A musical remake of Ninotchka: After three bumbling Soviet agents fail in their mission to retrieve a straying Soviet composer from Paris, the beautiful, ultra-serious Ninotchka is sent to ...
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A musical remake of Ninotchka: After three bumbling Soviet agents fail in their mission to retrieve a straying Soviet composer from Paris, the beautiful, ultra-serious Ninotchka is sent to complete their mission and to retrieve them. She starts out condemning the decadent West, but gradually falls under its spell, with the help of Steve Canfield, an American movie producer. Written by
John Oswalt <firstname.lastname@example.org>
Cyd Charisse's striptease to the title number was met with a least a couple of raised eyebrows from the Hays film censors. For one 2-second instance, she is seen at length in a silk camisole exposing her legendary legs. This was considered too risqué by the Hays office, and a high-back chair was quickly integrated into the dance for her to run behind. When she next emerges from behind the chair she has quickly slipped on a swirling petticoat, but it is transparent and gives quick glimpses of her legs anyway, which by now were what most viewers wanted to see anyway. See more »
When Peggy Dainton first gets off the plane in Paris, she is handed the same bouquet of red roses twice. See more »
Smooth as silk musical and great pairing of Astaire and Charisse...
A lot of humor at the expense of the Soviets (natch) is present throughout this musical version of "Ninotchka" in which Greta Garbo was the Russian who melts into a normal woman thanks to the spell of capitalism. Here it's CYD CHARISSE who plays the very uptight lady (with a stiffness that comes naturally to Cyd who could play an "ice princess" with the best of them). And FRED ASTAIRE is thankfully cast as an American film producer hoping to get her cooperation in borrowing a Soviet composer for his new film.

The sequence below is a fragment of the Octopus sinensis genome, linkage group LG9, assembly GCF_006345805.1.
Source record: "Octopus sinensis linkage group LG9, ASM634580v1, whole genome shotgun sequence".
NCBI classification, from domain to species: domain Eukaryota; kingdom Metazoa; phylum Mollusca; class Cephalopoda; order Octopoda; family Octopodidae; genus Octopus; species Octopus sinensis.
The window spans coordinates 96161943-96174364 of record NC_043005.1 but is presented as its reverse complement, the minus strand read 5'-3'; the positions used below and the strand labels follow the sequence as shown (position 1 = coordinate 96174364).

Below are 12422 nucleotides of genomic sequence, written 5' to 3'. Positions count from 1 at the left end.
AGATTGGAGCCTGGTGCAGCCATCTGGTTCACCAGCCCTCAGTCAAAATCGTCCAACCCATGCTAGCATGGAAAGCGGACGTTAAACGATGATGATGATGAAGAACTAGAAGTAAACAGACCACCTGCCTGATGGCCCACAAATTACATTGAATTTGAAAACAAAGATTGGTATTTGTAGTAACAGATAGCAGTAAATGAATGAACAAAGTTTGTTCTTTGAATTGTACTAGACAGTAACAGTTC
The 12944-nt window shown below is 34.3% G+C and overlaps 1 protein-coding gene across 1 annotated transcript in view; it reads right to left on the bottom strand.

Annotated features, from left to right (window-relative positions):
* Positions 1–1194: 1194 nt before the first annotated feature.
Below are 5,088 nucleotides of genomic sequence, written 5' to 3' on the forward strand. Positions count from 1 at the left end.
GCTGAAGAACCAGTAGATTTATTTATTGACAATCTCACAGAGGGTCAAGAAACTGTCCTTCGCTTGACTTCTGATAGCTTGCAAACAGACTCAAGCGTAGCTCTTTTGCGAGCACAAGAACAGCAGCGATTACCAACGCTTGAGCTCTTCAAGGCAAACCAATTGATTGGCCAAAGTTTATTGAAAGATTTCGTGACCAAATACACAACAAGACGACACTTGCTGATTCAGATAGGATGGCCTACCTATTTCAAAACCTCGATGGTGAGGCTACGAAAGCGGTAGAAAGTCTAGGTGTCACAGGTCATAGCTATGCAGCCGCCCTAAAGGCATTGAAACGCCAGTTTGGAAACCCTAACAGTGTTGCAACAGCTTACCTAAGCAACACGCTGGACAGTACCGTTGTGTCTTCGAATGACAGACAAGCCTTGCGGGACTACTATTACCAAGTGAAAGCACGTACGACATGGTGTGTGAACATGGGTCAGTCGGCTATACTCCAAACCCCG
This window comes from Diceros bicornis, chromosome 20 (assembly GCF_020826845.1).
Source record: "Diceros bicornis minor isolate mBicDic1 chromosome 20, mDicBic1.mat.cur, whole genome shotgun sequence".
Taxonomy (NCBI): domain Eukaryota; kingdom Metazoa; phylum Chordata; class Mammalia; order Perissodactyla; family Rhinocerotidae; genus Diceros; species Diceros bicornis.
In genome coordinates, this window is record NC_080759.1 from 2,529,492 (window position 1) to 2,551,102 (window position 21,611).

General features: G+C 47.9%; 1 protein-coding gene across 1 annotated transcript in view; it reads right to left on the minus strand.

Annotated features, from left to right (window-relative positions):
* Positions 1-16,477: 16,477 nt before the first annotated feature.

That's the nuts and bolts of the story, but the ingredients (including a trio of Soviet agents played by PETER LORRE, JULES MUNSHIN and Joseph BULOFF and a ditsy American singer/actress JANET PAIGE), are enough to stir up a lot of sardonic humor and some really good song and dance numbers. Paige is especially good with her "Stereophonic Sound" routine and "Satin and Silk", flirtatious and vivacious as ever in a top supporting role.
But it's the dance elements that count here--Astaire at his most elegant and Cyd Charisse gracefully matching him step by step all the way through. Her performance as the serious minded miss who gradually bends to his ways is one of her better contributions to film comedy.
Summing up: A delightful blend of Cole Porter songs and a clever script make this one a sheer pleasure, smooth as silk.
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